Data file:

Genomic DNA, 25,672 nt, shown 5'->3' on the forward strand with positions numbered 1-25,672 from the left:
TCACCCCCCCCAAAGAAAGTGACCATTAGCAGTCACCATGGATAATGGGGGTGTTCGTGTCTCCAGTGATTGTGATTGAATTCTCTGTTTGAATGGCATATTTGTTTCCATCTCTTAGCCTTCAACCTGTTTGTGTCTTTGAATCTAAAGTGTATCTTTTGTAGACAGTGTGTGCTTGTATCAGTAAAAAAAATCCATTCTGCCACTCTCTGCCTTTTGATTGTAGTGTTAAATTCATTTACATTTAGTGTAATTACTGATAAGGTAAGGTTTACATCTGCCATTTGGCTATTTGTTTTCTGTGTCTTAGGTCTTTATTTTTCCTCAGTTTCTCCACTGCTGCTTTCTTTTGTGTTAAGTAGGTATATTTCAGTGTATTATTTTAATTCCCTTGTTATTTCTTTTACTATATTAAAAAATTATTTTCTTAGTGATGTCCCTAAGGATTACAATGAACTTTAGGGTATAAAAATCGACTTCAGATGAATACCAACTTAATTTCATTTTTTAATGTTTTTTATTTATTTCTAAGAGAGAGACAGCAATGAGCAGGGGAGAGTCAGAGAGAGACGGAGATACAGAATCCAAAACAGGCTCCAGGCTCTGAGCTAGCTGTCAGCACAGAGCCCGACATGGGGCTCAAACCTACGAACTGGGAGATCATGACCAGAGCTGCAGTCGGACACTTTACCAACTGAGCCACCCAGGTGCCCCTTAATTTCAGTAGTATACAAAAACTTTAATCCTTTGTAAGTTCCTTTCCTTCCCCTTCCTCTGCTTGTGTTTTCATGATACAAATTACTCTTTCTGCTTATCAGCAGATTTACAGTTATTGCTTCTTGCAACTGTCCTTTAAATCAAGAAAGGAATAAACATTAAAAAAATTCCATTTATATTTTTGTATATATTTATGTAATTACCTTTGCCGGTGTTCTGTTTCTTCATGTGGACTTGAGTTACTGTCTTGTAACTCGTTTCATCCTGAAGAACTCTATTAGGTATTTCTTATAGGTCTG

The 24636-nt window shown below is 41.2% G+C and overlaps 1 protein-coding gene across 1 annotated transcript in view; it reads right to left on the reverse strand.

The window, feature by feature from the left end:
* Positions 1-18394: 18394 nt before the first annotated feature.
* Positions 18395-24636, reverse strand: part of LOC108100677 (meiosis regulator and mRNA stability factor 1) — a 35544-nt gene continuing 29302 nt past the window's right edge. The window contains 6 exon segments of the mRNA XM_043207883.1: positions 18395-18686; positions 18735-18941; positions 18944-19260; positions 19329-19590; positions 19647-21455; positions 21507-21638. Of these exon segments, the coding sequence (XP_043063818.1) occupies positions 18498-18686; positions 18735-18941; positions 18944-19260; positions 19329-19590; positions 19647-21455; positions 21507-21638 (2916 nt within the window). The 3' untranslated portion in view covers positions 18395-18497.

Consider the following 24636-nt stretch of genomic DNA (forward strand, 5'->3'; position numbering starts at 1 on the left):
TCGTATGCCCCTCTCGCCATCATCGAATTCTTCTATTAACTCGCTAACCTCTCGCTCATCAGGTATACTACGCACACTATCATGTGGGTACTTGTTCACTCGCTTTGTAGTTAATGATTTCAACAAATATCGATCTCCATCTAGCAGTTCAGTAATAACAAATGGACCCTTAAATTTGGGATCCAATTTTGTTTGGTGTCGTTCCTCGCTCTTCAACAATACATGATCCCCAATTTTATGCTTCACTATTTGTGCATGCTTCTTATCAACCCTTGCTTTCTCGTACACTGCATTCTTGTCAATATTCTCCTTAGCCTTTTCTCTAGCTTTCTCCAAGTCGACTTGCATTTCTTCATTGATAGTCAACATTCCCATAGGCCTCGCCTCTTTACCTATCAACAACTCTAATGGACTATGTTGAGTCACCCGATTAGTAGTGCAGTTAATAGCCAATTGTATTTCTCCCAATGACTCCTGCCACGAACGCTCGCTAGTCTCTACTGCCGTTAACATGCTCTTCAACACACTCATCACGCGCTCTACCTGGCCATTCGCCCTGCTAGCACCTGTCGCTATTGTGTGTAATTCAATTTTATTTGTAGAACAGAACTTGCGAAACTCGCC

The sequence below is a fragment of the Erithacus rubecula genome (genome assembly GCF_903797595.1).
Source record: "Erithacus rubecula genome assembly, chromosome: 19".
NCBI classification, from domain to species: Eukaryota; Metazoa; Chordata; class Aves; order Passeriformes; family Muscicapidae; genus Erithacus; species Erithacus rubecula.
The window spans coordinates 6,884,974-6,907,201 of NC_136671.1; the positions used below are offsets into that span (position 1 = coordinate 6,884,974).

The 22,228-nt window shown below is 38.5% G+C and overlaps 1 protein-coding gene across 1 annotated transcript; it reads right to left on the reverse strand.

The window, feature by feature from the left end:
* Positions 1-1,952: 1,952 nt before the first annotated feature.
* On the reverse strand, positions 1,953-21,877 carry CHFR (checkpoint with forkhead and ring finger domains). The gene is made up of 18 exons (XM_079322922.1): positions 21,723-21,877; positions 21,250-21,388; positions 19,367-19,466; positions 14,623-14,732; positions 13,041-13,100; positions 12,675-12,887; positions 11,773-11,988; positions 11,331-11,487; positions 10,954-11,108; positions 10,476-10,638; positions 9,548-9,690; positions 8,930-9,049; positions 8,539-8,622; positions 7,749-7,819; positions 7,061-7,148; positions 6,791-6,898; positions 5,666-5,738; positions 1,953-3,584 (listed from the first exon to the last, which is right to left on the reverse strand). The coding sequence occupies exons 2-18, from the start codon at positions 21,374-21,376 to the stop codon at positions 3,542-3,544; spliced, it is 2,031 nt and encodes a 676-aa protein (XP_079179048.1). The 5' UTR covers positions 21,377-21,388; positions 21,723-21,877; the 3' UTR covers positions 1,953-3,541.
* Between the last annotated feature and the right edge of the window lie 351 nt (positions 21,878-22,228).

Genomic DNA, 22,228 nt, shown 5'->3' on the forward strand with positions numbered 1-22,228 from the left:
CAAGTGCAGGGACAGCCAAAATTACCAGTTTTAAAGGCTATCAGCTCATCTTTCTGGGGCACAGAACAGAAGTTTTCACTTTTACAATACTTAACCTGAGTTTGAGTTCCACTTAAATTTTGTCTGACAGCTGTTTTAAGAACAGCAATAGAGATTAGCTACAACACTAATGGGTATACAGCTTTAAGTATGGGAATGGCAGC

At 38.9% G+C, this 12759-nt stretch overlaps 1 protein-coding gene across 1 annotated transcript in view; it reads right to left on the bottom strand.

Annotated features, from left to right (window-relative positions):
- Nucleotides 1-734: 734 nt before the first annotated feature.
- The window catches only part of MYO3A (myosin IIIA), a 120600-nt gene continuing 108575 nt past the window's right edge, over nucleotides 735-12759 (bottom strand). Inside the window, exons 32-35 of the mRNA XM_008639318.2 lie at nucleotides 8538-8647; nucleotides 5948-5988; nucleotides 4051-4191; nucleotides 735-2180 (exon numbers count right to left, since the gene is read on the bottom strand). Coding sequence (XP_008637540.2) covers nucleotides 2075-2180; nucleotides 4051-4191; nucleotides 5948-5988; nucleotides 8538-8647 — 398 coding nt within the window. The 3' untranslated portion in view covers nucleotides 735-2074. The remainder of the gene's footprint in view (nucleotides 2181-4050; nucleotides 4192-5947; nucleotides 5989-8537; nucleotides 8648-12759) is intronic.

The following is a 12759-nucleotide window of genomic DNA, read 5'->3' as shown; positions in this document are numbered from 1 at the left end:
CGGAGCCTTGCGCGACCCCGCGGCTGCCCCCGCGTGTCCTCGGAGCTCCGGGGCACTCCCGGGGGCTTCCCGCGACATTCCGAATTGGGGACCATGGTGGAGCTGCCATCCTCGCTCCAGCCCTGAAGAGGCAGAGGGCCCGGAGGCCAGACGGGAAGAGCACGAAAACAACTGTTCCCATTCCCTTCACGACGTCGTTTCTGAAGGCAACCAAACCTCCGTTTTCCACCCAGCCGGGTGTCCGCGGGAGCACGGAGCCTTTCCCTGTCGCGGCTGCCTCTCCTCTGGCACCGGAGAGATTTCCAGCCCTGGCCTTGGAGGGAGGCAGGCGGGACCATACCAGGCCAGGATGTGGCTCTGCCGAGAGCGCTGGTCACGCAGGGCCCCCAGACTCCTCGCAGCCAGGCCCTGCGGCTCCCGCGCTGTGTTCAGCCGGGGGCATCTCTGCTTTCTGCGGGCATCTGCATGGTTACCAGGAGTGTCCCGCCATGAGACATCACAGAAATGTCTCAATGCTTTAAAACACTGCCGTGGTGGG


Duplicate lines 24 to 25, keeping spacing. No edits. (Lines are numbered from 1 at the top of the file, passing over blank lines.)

The following is a 12759-nucleotide window of genomic DNA, read 5'->3' as shown; positions in this document are numbered from 1 at the left end:
CGGAGCCTTGCGCGACCCCGCGGCTGCCCCCGCGTGTCCTCGGAGCTCCGGGGCACTCCCGGGGGCTTCCCGCGACATTCCGAATTGGGGACCATGGTGGAGCTGCCATCCTCGCTCCAGCCCTGAAGAGGCAGAGGGCCCGGAGGCCAGACGGGAAGAGCACGAAAACAACTGTTCCCATTCCCTTCACGACGTCGTTTCTGAAGGCAACCAAACCTCCGTTTTCCACCCAGCCGGGTGTCCGCGGGAGCACGGAGCCTTTCCCTGTCGCGGCTGCCTCTCCTCTGGCACCGGAGAGATTTCCAGCCCTGGCCTTGGAGGGAGGCAGGCGGGACCATACCAGGCCAGGATGTGGCTCTGCCGAGAGCGCTGGTCACGCAGGGCCCCCAGACTCCTCGCAGCCAGGCCCTGCGGCTCCCGCGCTGTGTTCAGCCGGGGGCATCTCTGCTTTCTGCGGGCATCTGCATGGTTACCAGGAGTGTCCCGCCATGAGACATCACAGAAATGTCTCAATGCTTTAAAACACTGCCGTGGTGGG